© 2018 – Routledge (Supplementary (DRM-Free))
162 pages | 10 B/W Illus.
State judicial elections are governed by a unique set of rules that enforce longstanding norms of judicial independence by limiting how judicial candidates campaign. These rules have been a key part of recent debates over judicial elections and have been the subject of several U.S. Supreme Court cases.
Regulating Judicial Elections provides the first accounting of the efficacy and consequences of such rules. C. Scott Peters re-frames debates over judicial elections by shifting away from all-or-nothing claims about threats to judicial independence and focusing instead on the trade-offs inherent in our checks and balances system. In doing so, he is able to examine the costs and benefits of state ethical restrictions. Peters finds that while some parts of state codes of conduct achieve their desired goals, others may backfire and increase the politicization of judicial elections. Moreover, modest gains in the protection of independence come at the expense of the effectiveness of elections as accountability mechanisms. These empirical findings will inform ongoing normative debates about judicial elections.
'Regulating Judicial Elections makes outstanding contributions to the scientific literature and the intense debate about electing judges in at least two ways: 1) by providing expertly drawn empirical evidence about the sometimes surprising effects of codes of judicial conduct on fundamental features of state supreme court elections, and 2) by advancing a more sophisticated and nuanced understanding of the traditional normative frames of judicial independence and accountability, including the potential for accountability to promote the rule of law. This exceptionally well crafted volume is a must-read for political scientists, legal scholars, and practitioners interested in elections and campaigns, judicial selection, and the impact of formal rules on practical politics.' - Melinda Gann Hall, Distinguished Professor, Michigan State University, Author of Attacking Judges: How Campaign Advertising Influences State Supreme Court Elections
'Peters examines an important—and understudied—topic: the effect of state codes of conduct on judicial elections. Through impressive data collection and persuasive analysis, this book demonstrates that the rules designed to regulate how judges campaign do have some effects, both on the nature of the campaigns and electoral outcomes. This important book is likely to be influential among both scholars and policymakers.' - Chris W. Bonneau, Associate Professor of Political Science, University of Pittsburgh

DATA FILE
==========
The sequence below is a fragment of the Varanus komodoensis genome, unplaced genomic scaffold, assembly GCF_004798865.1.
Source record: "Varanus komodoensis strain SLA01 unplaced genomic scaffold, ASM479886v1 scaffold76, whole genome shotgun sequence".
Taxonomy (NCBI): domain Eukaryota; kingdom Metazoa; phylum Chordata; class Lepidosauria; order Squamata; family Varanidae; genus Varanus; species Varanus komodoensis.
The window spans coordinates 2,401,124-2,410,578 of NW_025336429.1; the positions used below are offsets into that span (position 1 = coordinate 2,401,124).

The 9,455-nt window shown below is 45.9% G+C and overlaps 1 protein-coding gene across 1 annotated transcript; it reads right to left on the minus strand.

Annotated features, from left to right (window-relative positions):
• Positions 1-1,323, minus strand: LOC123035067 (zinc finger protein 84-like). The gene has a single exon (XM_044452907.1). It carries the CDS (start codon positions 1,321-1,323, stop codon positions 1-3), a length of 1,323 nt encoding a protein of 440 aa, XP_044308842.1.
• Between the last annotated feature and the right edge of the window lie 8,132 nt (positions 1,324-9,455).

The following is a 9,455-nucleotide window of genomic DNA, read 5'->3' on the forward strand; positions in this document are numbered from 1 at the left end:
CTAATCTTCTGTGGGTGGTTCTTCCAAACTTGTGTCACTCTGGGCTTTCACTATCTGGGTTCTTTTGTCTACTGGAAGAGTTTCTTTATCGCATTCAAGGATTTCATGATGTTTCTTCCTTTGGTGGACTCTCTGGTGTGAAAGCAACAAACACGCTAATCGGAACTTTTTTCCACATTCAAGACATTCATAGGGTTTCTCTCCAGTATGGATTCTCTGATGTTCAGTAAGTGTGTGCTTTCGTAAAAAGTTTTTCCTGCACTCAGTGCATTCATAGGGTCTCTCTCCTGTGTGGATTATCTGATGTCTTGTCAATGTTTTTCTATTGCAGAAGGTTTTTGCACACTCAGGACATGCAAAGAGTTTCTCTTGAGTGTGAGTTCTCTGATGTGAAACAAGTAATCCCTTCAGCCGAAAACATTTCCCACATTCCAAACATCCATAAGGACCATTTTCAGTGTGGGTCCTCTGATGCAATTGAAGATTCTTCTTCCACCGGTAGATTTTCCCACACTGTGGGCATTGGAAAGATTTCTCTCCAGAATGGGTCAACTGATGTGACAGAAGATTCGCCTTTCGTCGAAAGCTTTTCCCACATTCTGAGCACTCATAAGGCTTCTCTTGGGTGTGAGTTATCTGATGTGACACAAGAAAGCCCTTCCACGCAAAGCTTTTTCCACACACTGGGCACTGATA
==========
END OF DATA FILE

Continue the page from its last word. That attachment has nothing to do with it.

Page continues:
List of Tables and Figure
1. Introduction: Campaigning for Justice
2. Independence and Accountability: The Two-Sided Coin Protecting the Rule of Law
3. The Code of Judicial Conduct and Its Adoption by the States
4. The Canons of Ethics and Candidate Advertising
5. The Canons of Ethics and Interest Group Advertising
6. Protecting Independence or Protecting Incumbents?
7. Conclusion: Toward a Framework for Regulating Judicial Elections
In Democracy in America, Alexis de Tocqueville famously noted that "scarcely any political question arises in the United States that is not resolved, sooner or later, into a judicial question." The importance of courts in settling political questions in areas ranging from health care to immigration shows the continuing astuteness of de Tocqueville’s observation. To understand how courts resolve these important questions, empirical analyses of law, courts and judges, and the politics and policy influence of law and courts have never been more salient or more essential.
Law, Courts and Politics was developed to analyze these critically important questions. This series presents empirically driven manuscripts in the broad field of judicial politics and public law by scholars in law and social science. It uses the most up to date scholarship and seeks an audience of students, academics, upper division undergraduate and graduate courses in law, political science and sociology as well as anyone interested in learning more about law, courts and politics.